How to insult successfully

Public discourse is often counter-productive because we do not know how to disagree

The other week I appeared in a documentary on US TV which, among other things, demolished some of the conspiracy theorists’ cherished notions of how Bush brought down the twin towers eight years ago today. My role was to explain how otherwise sane people believed insane things. Soon the emails started to arrive. Let me take two to stand for the rest.

A seaman aboard a merchant navy ship, using the captain’s email address, ended a typical list of what he regarded as terminal proofs with the following: “I hope your sister’s back NEVER sees the light of day.....You stink.” The next day, a Mike Reis (who, from his email address, is a musician) followed his slightly different catalogue with: “You’re either a gigantic moron or a corporate shill-sellout-scumbag-f***head. Which is it David?.... you f****** asshole. Grow a sense of common decency. pigf***er.”

As I sat reading this last message, the question occurred to me as to what the purpose was behind it. What did Mike Reis hope to achieve? My merchant seaman had failed in communicating his insult for the simple reason that I couldn’t parse what it meant — except for the “you stink” bit, which is only what your young children say to you every day. Mike’s words, however, I did understand. Just what, however, did he think I would feel on reading them? That I was wrong in suggesting that conspiracy theorists like him were a tad unreasonable? Hardly.

Let’s return to that question in a moment, after I relate a minor, embarrassing incident that happened to me in Bavaria last week. The five of us were in a queue to enter Neuschwanstein castle, Ludwig II’s most famous folly. There were three lines, and we were in one of them. Two of us went through and then a burly, dark-haired fellow and his woman companion, who I took by colouring and lack of manners to be Italian, interpolated themselves between us. Annoyed at this queue jumping, I muttered “arsehole” as Mr Burly passed me by.

He turned and, in the accents of north London, demanded whether I had been talking to him. This scenario hadn’t been what I intended, and not thinking in time to reply, “I’m sorry, I thought you were Italian,” I just pretended I hadn’t heard him. He walked off.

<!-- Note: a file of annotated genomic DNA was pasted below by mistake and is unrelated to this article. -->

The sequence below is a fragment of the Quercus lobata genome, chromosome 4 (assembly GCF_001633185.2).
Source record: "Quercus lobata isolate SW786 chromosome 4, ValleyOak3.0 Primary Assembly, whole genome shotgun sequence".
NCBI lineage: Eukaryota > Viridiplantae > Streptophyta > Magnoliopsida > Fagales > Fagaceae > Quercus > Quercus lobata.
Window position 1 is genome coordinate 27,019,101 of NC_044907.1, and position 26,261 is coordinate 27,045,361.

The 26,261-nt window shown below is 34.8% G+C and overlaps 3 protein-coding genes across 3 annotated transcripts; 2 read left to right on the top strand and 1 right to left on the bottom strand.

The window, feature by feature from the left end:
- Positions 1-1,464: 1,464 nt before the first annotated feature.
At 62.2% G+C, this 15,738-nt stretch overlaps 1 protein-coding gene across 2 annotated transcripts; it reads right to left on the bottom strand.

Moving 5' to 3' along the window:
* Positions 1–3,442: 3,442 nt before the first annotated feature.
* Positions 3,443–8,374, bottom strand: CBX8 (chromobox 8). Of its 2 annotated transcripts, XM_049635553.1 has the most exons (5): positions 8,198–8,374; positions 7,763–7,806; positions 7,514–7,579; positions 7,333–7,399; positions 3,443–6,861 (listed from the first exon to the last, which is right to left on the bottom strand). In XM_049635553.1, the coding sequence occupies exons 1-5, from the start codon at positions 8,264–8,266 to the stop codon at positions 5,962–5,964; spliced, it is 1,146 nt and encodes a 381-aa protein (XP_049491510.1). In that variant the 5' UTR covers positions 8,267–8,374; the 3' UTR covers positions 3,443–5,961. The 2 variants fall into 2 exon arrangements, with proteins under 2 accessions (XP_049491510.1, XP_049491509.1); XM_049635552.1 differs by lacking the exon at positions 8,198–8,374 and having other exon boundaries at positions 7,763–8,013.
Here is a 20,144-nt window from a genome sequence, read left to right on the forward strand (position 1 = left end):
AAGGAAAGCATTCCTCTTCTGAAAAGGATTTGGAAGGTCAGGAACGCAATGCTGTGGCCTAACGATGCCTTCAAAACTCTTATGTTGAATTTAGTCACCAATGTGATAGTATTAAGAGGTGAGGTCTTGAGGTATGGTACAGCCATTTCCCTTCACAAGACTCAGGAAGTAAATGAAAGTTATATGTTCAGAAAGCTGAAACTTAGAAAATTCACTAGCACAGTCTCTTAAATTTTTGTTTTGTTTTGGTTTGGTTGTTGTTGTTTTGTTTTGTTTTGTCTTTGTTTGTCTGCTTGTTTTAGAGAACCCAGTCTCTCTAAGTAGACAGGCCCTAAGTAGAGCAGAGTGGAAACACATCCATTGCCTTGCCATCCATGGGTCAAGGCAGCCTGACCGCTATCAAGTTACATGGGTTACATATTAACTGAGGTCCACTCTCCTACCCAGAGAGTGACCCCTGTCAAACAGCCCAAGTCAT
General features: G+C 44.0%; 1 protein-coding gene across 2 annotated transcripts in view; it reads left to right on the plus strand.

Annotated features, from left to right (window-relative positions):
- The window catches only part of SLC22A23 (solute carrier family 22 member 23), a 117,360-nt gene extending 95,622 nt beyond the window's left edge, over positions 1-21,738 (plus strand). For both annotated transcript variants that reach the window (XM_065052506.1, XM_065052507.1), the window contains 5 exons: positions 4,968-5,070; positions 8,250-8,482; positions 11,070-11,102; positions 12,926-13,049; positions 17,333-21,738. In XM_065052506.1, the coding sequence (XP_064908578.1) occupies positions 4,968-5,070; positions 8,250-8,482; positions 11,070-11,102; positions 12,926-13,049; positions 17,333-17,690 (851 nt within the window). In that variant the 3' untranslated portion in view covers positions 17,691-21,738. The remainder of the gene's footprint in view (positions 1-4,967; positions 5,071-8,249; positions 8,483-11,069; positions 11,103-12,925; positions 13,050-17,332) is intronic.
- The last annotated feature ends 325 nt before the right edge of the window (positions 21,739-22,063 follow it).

But what had been the point of my insult? I think (1) to establish that I knew that a rule had been broken, but (2) to leave the situation sufficiently ambiguous for the imagined Italian to be discomfited, but confused.

Let us return to Mike Reis, musician. What was his fantasy of my reading his email? That I would feel upset? That his insults would so precisely dovetail with my own internal doubts as to cause me intolerable anxiety?

Now imagine the angry Mr Reis being strategic. “Dear Mr Aaronovitch,” he might have written. “I agree entirely with you about the 9/11 conspiracy. Which is why I am sorry to have to tell you that you are a very poor advocate for our case. Not only was your argument incoherent, but it was also condescending and counter-productive. And couldn’t you have taken more care with your appearance? Yours embarrassedly, Mike Reis.”

This would have flattened me (oh, and Mike, no point in doing it now).

I discussed the insult question with fellow columnist, Danny Finkelstein, and he likened it to the habit that some have in writing to the BBC and framing their complaints about a perceived bias in terms of total denunciation and bilious dislike. Whereas, if their missives began, “I am a huge fan of the BBC, and there is hardly a programme that I don’t enjoy, but in this one instance I feel badly let down… …” Well, the producer on the other end won’t consign that one to the automatic killfile.

    Last updated: 5:31pm, September 9 2009